By Russ Kinner, Contributing Writer
An engineer learns that sometimes introducing an error into a process can correct a problem
At a previous employer, I was called in to determine why the moisture level of a food product was fluctuating, causing the plant to overpack this product to meet minimum packaging weight requirements. The oven that was feeding the food process was moved from another plant in fine working order, and after a number of specialists reviewed the system it was declared to be working as designed. Still, the moisture content went from under 6% to as high as 15% and there didn’t seem to be a pattern to the variability.
The problem quickly came to a head as the former plant that housed the equipment corrected for weight in every package so a moisture variance was not a big deal. The new plant packaged its product by slicing and chopping a slab of material meaning that corrections could not be made easily on the fly.
I reviewed the control system and everything seemed to be operating normally. The PLC output fed a motorized air control valve for the burner. I set up a trend to monitor the loop and discovered that the output was oscillating by approximately 5%. No amount of tuning seemed to reduce that oscillation. I eventually climbed up on the oven and looked at the bi-directional motor. It moved up, then down every few minutes by several percent, correcting for the output changes. There was the clue; it moved roughly 5% each time.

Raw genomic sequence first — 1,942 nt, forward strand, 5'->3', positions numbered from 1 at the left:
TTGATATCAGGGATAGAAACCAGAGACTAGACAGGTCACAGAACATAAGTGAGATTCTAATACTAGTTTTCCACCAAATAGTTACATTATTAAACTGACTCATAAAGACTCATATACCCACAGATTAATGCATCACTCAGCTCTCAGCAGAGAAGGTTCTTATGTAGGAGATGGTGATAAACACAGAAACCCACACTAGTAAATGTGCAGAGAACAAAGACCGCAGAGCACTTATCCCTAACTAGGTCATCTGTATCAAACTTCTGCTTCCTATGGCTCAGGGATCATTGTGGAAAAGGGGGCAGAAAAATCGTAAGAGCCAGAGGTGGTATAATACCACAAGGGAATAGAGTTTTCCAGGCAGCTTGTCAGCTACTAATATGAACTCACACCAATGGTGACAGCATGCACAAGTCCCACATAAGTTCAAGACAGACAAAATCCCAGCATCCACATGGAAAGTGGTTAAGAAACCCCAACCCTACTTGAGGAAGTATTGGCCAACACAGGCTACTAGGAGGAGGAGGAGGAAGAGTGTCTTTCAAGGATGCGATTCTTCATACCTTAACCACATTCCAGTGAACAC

After reviewing the documentation of the valve, I learned that it had a built-in hysteresis to prevent the valve from continuing hunting for the “correct” position. While that saved wear and tear on the valve, it allowed several percent of error to accumulate before moving to correct the error. This caused the oscillation in the controller, not the setting of the tuning within the PID (a generic control loop feedback mechanism.)
I added a timer (30 seconds seemed to do the trick) to the PLC to cause a momentary error to the PID output of about 10%, which drove the valve further open and then corrected back to 0% error after returning to the normal output to the PID. It corrected the problem and allowed the plant to reduce the over pack. This saved about $10,000 per line each week.
Needless to say, they were happy with the results. In fact, I received a large box by truck shipment at my office containing cases of all the products the plant produced - I was one popular guy at the office as I handed out candy bars and other snacks for the next week!
Russ Kinner is a Senior Controls System Engineer based in Phoenix, AZ. He is responsible for guiding electrical/controls projects and also performs this function within multi-discipline projects.